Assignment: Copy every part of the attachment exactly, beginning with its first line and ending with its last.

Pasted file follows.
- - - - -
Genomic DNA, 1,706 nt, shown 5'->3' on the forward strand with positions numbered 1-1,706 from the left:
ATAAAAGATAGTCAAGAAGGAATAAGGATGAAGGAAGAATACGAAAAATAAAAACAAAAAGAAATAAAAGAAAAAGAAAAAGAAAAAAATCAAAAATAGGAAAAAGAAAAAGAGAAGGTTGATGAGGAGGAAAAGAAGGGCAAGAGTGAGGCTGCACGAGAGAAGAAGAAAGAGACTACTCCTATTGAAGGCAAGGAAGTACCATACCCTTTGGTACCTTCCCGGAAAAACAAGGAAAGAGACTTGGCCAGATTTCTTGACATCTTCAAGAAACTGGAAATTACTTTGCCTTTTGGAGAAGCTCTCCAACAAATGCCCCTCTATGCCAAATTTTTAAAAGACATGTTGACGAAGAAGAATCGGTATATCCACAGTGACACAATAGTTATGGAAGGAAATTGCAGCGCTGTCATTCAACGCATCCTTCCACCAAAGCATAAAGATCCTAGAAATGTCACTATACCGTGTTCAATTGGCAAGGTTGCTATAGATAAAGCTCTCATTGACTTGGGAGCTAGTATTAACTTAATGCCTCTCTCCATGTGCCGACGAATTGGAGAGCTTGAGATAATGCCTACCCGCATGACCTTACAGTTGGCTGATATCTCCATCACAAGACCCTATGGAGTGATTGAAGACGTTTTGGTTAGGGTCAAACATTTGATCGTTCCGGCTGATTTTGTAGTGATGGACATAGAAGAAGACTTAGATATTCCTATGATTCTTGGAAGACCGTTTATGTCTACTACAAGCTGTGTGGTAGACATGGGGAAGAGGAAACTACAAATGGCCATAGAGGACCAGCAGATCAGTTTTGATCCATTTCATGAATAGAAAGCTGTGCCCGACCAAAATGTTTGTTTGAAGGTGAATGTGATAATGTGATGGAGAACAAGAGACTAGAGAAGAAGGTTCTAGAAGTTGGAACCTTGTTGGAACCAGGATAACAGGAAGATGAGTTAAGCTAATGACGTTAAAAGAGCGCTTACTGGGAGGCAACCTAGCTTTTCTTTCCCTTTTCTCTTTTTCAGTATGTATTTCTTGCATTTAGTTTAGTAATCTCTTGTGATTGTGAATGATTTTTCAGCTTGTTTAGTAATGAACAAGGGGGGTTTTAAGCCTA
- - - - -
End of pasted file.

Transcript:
Genomic DNA, 1,706 nt, shown 5'->3' on the forward strand with positions numbered 1-1,706 from the left:
ATAAAAGATAGTCAAGAAGGAATAAGGATGAAGGAAGAATACGAAAAATAAAAACAAAAAGAAATAAAAGAAAAAGAAAAAGAAAAAAATCAAAAATAGGAAAAAGAAAAAGAGAAGGTTGATGAGGAGGAAAAGAAGGGCAAGAGTGAGGCTGCACGAGAGAAGAAGAAAGAGACTACTCCTATTGAAGGCAAGGAAGTACCATACCCTTTGGTACCTTCCCGGAAAAACAAGGAAAGAGACTTGGCCAGATTTCTTGACATCTTCAAGAAACTGGAAATTACTTTGCCTTTTGGAGAAGCTCTCCAACAAATGCCCCTCTATGCCAAATTTTTAAAAGACATGTTGACGAAGAAGAATCGGTATATCCACAGTGACACAATAGTTATGGAAGGAAATTGCAGCGCTGTCATTCAACGCATCCTTCCACCAAAGCATAAAGATCCTAGAAATGTCACTATACCGTGTTCAATTGGCAAGGTTGCTATAGATAAAGCTCTCATTGACTTGGGAGCTAGTATTAACTTAATGCCTCTCTCCATGTGCCGACGAATTGGAGAGCTTGAGATAATGCCTACCCGCATGACCTTACAGTTGGCTGATATCTCCATCACAAGACCCTATGGAGTGATTGAAGACGTTTTGGTTAGGGTCAAACATTTGATCGTTCCGGCTGATTTTGTAGTGATGGACATAGAAGAAGACTTAGATATTCCTATGATTCTTGGAAGACCGTTTATGTCTACTACAAGCTGTGTGGTAGACATGGGGAAGAGGAAACTACAAATGGCCATAGAGGACCAGCAGATCAGTTTTGATCCATTTCATGAATAGAAAGCTGTGCCCGACCAAAATGTTTGTTTGAAGGTGAATGTGATAATGTGATGGAGAACAAGAGACTAGAGAAGAAGGTTCTAGAAGTTGGAACCTTGTTGGAACCAGGATAACAGGAAGATGAGTTAAGCTAATGACGTTAAAAGAGCGCTTACTGGGAGGCAACCTAGCTTTTCTTTCCCTTTTCTCTTTTTCAGTATGTATTTCTTGCATTTAGTTTAGTAATCTCTTGTGATTGTGAATGATTTTTCAGCTTGTTTAGTAATGAACAAGGGGGGTTTTAAGCCTA